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Be the first to like this. No Downloads. Nevertheless, the majority of Southeast Asian Americans shares a common immigration history, which is the legacy of U.

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This catastrophic conflict devastated Vietnam, and destroyed neighboring Laos and Cambodia in the process. The U. Unlike other Asian immigrants who preceded them, the majority of Southeast Asian Americans entered the United States as refugees.

See step-by-step what refugees must do to enter U.S.

Between and , the United States received over 1,, refugees from Southeast Asia, of which 66 percent were from Vietnam, 21 percent from Laos, and 13 percent from Cambodia. Prior to the first wave of refugees in the mids, the first documented Southeast Asian immigrants arrived in the s and early s. This population of mainly Vietnamese immigrants was small in number—only a little over 18,—and mostly consisted of university students, diplomats, and wives of American servicemen who entered the country as the war escalated.

Dramatic changes in U. Between and , the United States admitted over , persons arriving from Southeast Asia. Though not all Americans welcomed the refugees, Congress strongly supported their plight, granting them "parole" status to enter the United States, and allocations to aid in their resettlement. About 95 percent of these first wave refugees came from Vietnam, with the remaining 5 percent from Cambodia.

The majority were. The second wave of refugees — involved two groups: the "land people" from Cambodia and Laos, and the " boat people " from Vietnam. Coming from more diverse backgrounds and social circumstances, refugees in the second wave risked their lives to escape the harsh conditions they confronted under newly installed communist governments. Persecuted and considered traitors by the Laotian communist government for aiding Americans during the war, the Hmong were forced to leave their homeland, and an estimated , people escaped by crossing the Mekong River to refugee camps in Thailand.

Between and , the genocidal Khmer Rouge regime led by Pol Pot , who ordered the mass execution of "unwanted" bourgeois elements in Cambodian society, instigated a mass exodus.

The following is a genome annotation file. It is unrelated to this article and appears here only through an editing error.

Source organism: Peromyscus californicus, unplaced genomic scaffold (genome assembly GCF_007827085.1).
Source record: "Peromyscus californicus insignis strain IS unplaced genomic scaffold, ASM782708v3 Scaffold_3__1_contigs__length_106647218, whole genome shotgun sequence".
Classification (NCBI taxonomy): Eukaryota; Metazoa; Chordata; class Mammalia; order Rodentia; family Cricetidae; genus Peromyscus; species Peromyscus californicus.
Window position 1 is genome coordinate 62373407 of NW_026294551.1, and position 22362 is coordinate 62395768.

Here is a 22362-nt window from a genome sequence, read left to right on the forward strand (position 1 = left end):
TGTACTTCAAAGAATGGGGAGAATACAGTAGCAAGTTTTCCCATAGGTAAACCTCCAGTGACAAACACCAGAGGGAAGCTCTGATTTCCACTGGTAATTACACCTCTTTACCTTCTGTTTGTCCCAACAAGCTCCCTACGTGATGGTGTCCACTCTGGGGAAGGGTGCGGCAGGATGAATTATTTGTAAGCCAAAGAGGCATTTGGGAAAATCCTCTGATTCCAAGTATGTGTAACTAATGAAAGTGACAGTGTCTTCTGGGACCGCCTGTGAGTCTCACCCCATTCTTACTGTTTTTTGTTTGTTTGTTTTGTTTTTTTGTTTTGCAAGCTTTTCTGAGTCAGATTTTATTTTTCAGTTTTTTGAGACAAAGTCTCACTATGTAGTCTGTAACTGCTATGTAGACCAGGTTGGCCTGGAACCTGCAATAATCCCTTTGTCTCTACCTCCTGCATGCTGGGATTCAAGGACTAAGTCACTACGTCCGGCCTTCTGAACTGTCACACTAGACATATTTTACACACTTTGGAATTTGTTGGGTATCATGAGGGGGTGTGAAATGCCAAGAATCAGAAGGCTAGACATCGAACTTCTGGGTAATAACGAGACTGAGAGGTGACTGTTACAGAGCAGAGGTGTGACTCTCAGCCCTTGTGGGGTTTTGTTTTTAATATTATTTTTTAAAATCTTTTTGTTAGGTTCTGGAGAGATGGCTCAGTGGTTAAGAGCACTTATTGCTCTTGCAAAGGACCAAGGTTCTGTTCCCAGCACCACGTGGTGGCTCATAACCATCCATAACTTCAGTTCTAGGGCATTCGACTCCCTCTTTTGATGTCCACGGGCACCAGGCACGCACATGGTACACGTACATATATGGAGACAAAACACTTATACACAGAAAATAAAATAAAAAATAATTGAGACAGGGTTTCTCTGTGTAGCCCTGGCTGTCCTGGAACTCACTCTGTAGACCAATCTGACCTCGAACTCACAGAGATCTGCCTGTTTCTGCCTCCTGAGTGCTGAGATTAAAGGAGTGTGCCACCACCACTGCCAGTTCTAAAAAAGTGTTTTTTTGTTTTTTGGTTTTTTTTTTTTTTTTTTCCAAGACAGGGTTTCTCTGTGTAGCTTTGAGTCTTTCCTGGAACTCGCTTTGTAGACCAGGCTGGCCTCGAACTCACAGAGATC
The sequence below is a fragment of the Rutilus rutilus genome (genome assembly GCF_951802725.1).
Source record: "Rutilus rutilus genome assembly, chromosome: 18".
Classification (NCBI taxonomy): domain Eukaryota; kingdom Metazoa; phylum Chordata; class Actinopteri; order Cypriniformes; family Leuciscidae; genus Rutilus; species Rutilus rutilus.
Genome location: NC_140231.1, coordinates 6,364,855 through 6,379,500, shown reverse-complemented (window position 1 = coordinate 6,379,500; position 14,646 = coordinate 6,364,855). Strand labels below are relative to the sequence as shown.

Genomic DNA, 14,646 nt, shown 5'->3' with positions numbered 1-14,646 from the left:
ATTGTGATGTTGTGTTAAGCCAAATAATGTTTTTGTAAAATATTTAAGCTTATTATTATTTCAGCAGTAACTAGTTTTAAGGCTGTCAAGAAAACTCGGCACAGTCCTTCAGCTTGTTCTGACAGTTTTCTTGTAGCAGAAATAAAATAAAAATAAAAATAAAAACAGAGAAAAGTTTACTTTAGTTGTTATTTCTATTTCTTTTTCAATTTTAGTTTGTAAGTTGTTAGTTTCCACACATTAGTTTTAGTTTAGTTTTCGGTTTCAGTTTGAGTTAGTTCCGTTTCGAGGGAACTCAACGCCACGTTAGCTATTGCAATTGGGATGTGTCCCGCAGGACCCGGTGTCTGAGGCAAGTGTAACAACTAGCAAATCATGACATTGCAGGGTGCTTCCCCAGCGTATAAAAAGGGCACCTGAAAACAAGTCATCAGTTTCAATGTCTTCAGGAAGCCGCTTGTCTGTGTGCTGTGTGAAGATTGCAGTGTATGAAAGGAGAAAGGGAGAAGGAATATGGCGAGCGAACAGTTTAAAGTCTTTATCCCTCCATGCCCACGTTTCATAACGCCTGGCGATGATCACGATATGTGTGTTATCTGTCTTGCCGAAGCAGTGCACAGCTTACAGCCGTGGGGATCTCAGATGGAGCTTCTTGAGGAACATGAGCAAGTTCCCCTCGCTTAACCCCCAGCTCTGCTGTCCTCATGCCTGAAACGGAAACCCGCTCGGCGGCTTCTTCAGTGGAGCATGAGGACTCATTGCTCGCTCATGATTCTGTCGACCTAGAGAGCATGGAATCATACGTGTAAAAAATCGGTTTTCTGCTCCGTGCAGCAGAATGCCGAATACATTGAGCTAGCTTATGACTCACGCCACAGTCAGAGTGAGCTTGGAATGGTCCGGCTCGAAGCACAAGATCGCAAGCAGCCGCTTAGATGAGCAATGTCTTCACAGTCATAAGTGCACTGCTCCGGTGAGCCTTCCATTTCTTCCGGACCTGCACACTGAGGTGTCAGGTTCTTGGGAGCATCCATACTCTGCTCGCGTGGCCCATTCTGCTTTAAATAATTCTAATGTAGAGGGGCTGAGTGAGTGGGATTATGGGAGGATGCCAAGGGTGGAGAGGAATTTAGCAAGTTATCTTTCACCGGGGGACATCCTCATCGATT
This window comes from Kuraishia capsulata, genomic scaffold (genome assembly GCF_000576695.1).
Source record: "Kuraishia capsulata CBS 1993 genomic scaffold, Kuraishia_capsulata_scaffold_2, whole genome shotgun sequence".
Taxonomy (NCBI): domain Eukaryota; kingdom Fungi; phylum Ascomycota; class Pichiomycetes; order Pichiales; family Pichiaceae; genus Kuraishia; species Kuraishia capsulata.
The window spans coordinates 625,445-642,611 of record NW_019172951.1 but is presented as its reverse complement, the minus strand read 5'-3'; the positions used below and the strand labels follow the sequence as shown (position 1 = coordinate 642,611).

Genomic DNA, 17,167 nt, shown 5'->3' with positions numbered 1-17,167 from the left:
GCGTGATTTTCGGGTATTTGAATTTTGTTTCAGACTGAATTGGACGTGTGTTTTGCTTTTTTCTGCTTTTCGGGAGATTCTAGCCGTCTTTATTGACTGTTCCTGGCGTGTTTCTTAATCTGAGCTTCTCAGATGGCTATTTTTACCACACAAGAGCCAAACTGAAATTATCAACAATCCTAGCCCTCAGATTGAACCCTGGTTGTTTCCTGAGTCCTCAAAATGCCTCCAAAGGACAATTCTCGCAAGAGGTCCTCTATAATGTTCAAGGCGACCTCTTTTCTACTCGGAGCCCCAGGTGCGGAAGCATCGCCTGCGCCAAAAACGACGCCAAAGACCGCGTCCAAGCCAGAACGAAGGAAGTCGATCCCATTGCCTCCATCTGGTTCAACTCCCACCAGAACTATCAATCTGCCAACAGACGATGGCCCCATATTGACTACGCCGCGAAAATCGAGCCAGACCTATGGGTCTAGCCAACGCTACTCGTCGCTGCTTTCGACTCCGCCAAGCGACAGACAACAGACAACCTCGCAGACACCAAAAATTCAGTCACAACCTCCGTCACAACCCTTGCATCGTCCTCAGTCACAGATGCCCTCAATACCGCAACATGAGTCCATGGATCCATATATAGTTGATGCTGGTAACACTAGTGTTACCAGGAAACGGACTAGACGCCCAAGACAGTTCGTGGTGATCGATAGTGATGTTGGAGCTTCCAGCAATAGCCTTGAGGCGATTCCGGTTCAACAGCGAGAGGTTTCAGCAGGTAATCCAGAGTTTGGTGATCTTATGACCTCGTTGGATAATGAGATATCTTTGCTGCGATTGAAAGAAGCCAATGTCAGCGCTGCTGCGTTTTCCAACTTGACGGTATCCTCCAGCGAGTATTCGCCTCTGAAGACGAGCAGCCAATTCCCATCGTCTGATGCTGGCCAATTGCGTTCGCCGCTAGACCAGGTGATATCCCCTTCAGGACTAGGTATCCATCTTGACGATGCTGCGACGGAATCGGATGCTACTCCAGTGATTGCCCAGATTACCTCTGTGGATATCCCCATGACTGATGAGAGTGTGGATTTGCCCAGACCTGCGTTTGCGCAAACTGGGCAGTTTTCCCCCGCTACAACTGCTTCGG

By the end of , conditions were so atrocious that approximately , Cambodians were living in Thailand's refugee camps. In Vietnam, severe conditions under the communist regime also compelled people to imperil their lives by escaping in small, overcrowded boats to nearby Malaysia, Indonesia, Hong Kong , and the Philippines. These " boat people " risked death by drowning or the danger of piracy rather than endure discrimination under communist rule. By the early s, global pressure for better humanitarian treatment of refugees forced the Vietnamese government to find solutions for the refugee crisis.

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The United Nations High Commissioner for Refugees established the Orderly Departure Program to resettle some , people who awaited their fate in refugee camps, and to reunite family members who had been separated. In addition, Congress passed the Amerasian Homecoming Act in to allow the persecuted children of American servicemen and Vietnamese women to immigrate to the United States.

The resettlement policy adopted by the U. Prior to coming to George Mason University in , he had worked for the federal government's refugee resettlement program and served as a senior manager at the Virginia Workers' Compensation Commission. His teaching includes East Asia, refugees, and immigration.

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His publications include several edited volumes on refugees and immigrants, an alternative introductory anthropology text, a monograph on Vietnamese kinship, and numerous articles in professional journals on migration, kinship, and governance. Refugees in America in the s : A Reference Handbook. Chinese from Southeast Asia.